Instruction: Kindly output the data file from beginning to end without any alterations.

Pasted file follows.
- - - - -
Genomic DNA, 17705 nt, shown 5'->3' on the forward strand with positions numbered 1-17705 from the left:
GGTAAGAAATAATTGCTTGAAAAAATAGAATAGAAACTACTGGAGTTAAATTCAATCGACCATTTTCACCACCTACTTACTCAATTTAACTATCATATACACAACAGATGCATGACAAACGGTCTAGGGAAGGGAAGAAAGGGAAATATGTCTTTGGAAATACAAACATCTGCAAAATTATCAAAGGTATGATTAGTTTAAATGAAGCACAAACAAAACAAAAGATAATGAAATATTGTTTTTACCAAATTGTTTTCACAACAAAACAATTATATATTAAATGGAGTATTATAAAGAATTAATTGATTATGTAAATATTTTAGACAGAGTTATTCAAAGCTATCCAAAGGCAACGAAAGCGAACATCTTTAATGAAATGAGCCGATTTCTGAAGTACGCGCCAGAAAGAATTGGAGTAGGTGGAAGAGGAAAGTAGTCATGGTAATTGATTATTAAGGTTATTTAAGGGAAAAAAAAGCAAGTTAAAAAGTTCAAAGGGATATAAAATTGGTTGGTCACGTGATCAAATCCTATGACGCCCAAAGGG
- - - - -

Genomic DNA, 17705 nt, shown 5'->3' on the forward strand with positions numbered 1-17705 from the left:
GGTAAGAAATAATTGCTTGAAAAAATAGAATAGAAACTACTGGAGTTAAATTCAATCGACCATTTTCACCACCTACTTACTCAATTTAACTATCATATACACAACAGATGCATGACAAACGGTCTAGGGAAGGGAAGAAAGGGAAATATGTCTTTGGAAATACAAACATCTGCAAAATTATCAAAGGTATGATTAGTTTAAATGAAGCACAAACAAAACAAAAGATAATGAAATATTGTTTTTACCAAATTGTTTTCACAACAAAACAATTATATATTAAATGGAGTATTATAAAGAATTAATTGATTATGTAAATATTTTAGACAGAGTTATTCAAAGCTATCCAAAGGCAACGAAAGCGAACATCTTTAATGAAATGAGCCGATTTCTGAAGTACGCGCCAGAAAGAATTGGAGTAGGTGGAAGAGGAAAGTAGTCATGGTAATTGATTATTAAGGTTATTTAAGGGAAAAAAAAGCAAGTTAAAAAGTTCAAAGGGATATAAAATTGGTTGGTCACGTGATCAAATCCTATGACGCCCAAAGGG